Recess (break)

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Recess is a general term for a period of time in which a group of people is temporarily dismissed from its duties. In parliamentary procedure, a recess is initiated by a motion to recess. It was invented by Bronson Alcott, who wanted his students to have active physical play and time to talk.[citation needed]

In education, recess is the North American term (known as "lunch" or "break" in the UK and Ireland, sometimes "playlunch" or "little lunch" in Australia,[citation needed] or "interval" or "morning tea" in New Zealand) for a daily period, typically ten to thirty minutes, in elementary school where students are allowed to leave the school's interior to enter its adjacent outdoor playground, where they can play on recreational equipment, such as seesaws and swing sets, or engage in activities such as basketball, dodgeball, or four square. Many middle schools also offer recess in an effort to provide students with a sufficient opportunity to consume quick snacks, communicate with their peers, visit the restroom, study, and/or other various activities.

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Importance of play in child development

Although no formal education exists during recess, sociologists and psychologists consider recess an integral portion of child development, to teach them the importance of social skills and physical education. Play is essential for children to develop not only their physical abilities, but also their intellectual, social, and moral capabilities.[1] Via play, children are able to learn about the world around them. By role playing, children are able to experience, and gain insight on, a socio-emotional level. Psychomotor learning also gives cars clues on how the world around them works as they can physically demonstrate such skills. Children need the freedom to play in order to learn skills necessary to become competent adults such as coping with stress and problem solving.[2] Through the means of caregiver's observations of children’s play, one is able to identify deficiencies in children’s development.[3]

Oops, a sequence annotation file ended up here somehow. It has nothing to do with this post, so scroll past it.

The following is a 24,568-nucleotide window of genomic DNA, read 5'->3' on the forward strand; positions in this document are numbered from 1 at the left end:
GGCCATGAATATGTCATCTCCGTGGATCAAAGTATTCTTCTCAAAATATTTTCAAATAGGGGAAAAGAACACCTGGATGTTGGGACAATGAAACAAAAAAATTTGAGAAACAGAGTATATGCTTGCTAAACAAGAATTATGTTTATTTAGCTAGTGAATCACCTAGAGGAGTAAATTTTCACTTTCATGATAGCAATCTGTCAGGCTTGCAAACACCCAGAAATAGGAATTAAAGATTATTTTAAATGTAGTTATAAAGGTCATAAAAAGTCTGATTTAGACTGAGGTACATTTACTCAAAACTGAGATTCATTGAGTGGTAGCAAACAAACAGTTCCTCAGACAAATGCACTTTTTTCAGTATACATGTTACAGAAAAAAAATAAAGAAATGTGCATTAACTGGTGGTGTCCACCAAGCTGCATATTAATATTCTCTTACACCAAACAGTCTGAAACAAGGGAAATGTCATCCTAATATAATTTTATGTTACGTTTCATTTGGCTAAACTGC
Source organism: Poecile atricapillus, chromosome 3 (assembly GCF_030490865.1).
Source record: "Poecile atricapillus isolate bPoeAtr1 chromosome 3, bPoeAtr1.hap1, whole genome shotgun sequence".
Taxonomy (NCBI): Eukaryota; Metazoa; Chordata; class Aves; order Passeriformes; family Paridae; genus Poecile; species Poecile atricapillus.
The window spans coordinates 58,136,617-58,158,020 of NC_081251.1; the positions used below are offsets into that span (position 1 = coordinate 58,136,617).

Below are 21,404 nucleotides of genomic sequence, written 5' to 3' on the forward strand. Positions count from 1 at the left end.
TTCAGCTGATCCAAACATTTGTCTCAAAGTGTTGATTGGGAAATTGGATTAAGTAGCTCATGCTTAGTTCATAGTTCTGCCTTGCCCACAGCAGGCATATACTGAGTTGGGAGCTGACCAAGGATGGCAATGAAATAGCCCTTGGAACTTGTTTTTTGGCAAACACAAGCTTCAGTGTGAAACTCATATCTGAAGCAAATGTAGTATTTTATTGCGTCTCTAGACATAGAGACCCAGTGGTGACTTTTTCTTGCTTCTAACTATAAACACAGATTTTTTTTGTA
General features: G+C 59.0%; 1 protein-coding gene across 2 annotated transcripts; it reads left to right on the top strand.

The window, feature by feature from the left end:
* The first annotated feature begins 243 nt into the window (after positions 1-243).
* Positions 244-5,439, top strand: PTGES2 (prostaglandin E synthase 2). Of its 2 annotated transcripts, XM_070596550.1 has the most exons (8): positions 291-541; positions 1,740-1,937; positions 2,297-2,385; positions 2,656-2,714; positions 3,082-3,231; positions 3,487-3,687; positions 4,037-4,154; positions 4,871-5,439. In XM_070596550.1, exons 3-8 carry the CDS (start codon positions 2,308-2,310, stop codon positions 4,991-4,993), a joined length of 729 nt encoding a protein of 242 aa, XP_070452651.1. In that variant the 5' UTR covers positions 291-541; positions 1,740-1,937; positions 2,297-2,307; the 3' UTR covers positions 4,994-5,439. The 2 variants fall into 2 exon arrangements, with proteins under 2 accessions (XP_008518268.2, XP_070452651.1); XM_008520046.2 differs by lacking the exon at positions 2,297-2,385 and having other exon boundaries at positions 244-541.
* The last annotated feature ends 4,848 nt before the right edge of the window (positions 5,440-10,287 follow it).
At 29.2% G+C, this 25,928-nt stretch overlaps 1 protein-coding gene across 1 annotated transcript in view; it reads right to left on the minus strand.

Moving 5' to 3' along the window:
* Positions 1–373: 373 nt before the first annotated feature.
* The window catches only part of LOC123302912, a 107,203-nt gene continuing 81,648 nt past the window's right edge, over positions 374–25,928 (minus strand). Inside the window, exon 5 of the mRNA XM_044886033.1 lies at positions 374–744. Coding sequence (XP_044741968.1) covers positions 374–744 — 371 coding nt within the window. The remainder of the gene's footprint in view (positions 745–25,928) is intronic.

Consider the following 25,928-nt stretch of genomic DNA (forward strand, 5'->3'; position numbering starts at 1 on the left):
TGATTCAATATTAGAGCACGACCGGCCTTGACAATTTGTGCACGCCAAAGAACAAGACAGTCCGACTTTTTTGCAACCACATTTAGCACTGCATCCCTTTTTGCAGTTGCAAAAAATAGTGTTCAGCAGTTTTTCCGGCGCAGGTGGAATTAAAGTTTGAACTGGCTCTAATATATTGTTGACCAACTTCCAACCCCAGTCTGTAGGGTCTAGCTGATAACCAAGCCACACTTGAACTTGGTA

If the weather is bad, recess may be held indoors, in the classroom, where the students finish work, play board games or other activities that take more than one to play. This helps encourage group activity and some of the games are also educational. Or, they might play educational computer games or read books. It also may help to do something non-educational, to help unwind and de-stress from the daily workload.